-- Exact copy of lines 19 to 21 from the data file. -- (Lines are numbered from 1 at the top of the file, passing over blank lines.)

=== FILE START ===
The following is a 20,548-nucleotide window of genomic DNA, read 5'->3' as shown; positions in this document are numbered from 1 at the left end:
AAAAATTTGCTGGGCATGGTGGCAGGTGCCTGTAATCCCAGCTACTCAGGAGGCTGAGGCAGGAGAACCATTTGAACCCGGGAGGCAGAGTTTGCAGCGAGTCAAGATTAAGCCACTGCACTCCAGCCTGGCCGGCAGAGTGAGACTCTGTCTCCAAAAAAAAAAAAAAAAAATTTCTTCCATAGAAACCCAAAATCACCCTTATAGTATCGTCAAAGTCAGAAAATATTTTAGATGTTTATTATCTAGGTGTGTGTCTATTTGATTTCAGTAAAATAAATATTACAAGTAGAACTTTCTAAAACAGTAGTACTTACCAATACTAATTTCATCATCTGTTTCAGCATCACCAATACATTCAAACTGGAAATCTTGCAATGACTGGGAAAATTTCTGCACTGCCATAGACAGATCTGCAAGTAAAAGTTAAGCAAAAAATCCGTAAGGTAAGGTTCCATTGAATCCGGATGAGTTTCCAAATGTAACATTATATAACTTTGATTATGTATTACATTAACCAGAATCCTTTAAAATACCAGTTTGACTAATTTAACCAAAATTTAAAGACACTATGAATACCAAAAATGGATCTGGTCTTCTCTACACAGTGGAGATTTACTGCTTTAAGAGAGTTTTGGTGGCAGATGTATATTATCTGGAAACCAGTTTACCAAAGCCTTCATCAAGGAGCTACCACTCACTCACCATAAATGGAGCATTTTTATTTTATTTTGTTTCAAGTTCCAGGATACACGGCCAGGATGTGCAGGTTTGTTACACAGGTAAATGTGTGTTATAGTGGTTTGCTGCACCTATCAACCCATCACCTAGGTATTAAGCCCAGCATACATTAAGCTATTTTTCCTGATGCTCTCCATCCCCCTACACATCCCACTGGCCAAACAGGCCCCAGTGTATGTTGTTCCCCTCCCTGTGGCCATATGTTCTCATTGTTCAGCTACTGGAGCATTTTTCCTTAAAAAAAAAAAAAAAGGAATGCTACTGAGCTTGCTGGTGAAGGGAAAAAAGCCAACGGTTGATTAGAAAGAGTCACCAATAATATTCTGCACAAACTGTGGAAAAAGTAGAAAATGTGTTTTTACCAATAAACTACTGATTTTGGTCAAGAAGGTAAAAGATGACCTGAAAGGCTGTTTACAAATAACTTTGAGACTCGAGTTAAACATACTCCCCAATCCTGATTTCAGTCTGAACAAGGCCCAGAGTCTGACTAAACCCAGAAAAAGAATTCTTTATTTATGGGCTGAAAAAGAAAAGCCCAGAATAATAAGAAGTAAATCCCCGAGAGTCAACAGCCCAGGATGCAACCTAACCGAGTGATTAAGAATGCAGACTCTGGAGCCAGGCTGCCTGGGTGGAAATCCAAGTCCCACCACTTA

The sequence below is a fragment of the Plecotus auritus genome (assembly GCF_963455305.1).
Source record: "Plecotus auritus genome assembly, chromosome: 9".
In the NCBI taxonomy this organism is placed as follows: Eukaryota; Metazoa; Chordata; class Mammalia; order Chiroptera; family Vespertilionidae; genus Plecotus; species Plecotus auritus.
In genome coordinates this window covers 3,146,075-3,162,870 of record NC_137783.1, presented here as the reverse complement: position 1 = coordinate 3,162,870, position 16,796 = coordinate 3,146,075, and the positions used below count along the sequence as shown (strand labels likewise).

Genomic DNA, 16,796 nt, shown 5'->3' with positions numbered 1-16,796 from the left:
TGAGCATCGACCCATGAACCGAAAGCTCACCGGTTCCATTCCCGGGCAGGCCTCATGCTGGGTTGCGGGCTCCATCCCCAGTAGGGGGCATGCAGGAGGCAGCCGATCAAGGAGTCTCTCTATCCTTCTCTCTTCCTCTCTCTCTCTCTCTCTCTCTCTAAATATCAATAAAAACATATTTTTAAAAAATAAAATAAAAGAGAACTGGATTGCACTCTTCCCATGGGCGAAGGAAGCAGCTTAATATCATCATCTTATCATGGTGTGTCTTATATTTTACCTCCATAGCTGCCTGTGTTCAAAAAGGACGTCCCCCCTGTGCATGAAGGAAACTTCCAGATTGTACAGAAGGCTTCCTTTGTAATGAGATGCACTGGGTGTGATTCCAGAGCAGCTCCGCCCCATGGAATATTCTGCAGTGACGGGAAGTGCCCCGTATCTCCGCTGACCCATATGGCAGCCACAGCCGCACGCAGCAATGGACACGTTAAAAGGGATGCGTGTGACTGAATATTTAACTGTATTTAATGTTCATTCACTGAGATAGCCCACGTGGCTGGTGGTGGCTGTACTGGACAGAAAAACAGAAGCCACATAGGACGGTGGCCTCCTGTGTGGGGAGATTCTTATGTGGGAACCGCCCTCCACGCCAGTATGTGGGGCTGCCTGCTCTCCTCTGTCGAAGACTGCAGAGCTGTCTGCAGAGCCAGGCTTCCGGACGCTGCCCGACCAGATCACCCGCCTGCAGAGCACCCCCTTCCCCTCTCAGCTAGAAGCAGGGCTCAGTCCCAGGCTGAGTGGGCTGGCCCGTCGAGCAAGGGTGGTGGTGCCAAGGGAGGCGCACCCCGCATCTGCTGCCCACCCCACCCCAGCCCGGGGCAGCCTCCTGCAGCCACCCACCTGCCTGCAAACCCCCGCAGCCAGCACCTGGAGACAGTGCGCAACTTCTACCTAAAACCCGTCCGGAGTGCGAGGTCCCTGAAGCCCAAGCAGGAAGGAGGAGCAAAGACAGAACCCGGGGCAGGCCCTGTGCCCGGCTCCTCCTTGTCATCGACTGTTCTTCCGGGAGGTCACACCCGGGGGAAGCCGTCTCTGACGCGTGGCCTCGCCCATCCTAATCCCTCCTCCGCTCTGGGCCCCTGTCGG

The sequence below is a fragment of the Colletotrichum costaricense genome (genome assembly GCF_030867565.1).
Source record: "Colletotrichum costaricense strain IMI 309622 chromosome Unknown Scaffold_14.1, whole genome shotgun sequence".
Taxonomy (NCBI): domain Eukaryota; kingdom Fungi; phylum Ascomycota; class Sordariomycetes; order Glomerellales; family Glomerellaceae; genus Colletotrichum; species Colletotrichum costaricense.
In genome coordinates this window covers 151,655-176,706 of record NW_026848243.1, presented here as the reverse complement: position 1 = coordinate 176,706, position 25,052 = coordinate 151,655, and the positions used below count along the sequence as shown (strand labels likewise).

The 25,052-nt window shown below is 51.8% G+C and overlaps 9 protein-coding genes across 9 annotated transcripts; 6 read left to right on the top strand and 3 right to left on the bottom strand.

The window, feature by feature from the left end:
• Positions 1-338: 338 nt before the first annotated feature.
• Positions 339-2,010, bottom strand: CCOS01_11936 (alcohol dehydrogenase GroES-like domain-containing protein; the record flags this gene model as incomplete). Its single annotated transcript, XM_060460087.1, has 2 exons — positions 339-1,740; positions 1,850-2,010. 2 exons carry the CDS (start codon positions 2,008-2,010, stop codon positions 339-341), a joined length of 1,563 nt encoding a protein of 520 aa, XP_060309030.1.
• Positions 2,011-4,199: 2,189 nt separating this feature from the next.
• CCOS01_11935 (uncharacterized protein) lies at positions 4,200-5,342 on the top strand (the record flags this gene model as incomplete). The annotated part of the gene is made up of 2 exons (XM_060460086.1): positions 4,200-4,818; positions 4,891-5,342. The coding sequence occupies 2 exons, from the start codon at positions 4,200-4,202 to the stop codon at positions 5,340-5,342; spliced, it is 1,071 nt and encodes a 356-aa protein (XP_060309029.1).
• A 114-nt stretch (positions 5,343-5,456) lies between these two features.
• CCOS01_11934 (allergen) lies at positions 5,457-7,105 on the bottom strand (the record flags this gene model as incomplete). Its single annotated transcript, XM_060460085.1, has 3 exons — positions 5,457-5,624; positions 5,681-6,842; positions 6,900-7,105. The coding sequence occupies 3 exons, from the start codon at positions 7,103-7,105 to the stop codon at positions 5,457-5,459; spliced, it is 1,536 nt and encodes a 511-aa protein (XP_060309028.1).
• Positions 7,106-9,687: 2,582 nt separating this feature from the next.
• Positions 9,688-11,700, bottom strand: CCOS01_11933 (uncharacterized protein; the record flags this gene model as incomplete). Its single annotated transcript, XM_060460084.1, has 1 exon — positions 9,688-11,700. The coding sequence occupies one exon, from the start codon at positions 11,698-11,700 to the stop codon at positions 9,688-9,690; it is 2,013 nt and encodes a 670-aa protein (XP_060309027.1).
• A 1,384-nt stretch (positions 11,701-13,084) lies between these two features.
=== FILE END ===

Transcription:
• A 114-nt stretch (positions 5,343-5,456) lies between these two features.
• CCOS01_11934 (allergen) lies at positions 5,457-7,105 on the bottom strand (the record flags this gene model as incomplete). Its single annotated transcript, XM_060460085.1, has 3 exons — positions 5,457-5,624; positions 5,681-6,842; positions 6,900-7,105. The coding sequence occupies 3 exons, from the start codon at positions 7,103-7,105 to the stop codon at positions 5,457-5,459; spliced, it is 1,536 nt and encodes a 511-aa protein (XP_060309028.1).
• Positions 7,106-9,687: 2,582 nt separating this feature from the next.